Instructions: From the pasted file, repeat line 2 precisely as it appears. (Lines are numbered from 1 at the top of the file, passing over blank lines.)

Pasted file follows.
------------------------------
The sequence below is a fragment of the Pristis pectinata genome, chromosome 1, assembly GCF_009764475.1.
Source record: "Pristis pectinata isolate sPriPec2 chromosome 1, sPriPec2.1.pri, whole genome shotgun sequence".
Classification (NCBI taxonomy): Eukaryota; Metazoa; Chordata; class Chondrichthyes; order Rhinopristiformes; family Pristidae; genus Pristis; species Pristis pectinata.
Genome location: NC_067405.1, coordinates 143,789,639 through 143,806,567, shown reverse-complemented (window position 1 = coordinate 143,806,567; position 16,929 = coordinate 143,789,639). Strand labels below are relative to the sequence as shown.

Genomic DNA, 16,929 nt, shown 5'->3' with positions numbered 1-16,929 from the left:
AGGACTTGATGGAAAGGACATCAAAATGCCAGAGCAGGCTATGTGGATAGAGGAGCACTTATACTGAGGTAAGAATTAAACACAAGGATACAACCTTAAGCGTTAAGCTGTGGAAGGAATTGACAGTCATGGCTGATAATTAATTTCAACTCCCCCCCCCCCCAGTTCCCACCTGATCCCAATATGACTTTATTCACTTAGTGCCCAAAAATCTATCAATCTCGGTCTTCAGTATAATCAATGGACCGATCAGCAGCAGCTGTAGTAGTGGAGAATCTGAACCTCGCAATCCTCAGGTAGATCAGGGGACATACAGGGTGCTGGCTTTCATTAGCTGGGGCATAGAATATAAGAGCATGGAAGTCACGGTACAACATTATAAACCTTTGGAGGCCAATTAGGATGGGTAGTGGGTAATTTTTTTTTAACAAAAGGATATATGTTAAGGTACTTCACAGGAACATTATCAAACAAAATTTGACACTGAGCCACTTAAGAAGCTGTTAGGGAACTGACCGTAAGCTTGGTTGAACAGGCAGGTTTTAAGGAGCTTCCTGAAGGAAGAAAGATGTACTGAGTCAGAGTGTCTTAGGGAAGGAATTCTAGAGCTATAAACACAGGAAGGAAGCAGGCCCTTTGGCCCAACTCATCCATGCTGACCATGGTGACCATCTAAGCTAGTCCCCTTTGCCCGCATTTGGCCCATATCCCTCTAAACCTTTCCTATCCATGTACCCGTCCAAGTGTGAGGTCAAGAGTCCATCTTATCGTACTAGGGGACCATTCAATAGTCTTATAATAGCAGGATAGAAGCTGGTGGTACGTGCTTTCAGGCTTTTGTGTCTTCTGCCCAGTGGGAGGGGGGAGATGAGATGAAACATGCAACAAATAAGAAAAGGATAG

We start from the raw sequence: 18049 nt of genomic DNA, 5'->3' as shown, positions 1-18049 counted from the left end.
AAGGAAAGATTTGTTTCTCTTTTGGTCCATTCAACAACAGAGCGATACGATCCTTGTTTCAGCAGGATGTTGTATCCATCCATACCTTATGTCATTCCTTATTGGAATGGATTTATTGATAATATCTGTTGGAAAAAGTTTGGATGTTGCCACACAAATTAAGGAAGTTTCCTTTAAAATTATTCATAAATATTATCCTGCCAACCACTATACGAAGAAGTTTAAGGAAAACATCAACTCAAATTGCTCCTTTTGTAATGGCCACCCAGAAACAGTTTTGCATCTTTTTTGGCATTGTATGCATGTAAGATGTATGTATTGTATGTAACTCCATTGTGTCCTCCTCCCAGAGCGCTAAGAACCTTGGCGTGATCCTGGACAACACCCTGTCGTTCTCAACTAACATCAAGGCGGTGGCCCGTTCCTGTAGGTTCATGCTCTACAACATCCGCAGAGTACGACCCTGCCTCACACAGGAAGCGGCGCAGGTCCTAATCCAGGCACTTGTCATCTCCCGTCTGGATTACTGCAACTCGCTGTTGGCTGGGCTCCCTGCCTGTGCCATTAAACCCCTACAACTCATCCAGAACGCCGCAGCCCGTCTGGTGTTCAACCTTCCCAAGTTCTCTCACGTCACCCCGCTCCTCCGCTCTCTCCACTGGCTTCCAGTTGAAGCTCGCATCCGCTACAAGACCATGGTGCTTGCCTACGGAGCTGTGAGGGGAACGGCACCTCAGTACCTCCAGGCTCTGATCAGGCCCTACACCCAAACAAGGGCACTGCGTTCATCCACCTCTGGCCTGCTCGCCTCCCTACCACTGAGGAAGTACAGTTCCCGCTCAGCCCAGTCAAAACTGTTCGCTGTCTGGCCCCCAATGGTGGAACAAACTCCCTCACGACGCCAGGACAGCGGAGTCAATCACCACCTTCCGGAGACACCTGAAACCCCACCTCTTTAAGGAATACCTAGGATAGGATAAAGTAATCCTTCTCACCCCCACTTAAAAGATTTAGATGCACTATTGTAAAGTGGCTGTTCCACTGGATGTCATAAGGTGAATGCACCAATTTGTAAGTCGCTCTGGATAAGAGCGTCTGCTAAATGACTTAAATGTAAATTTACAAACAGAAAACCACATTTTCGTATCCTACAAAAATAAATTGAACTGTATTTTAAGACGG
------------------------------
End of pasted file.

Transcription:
Source record: "Pristis pectinata isolate sPriPec2 chromosome 1, sPriPec2.1.pri, whole genome shotgun sequence".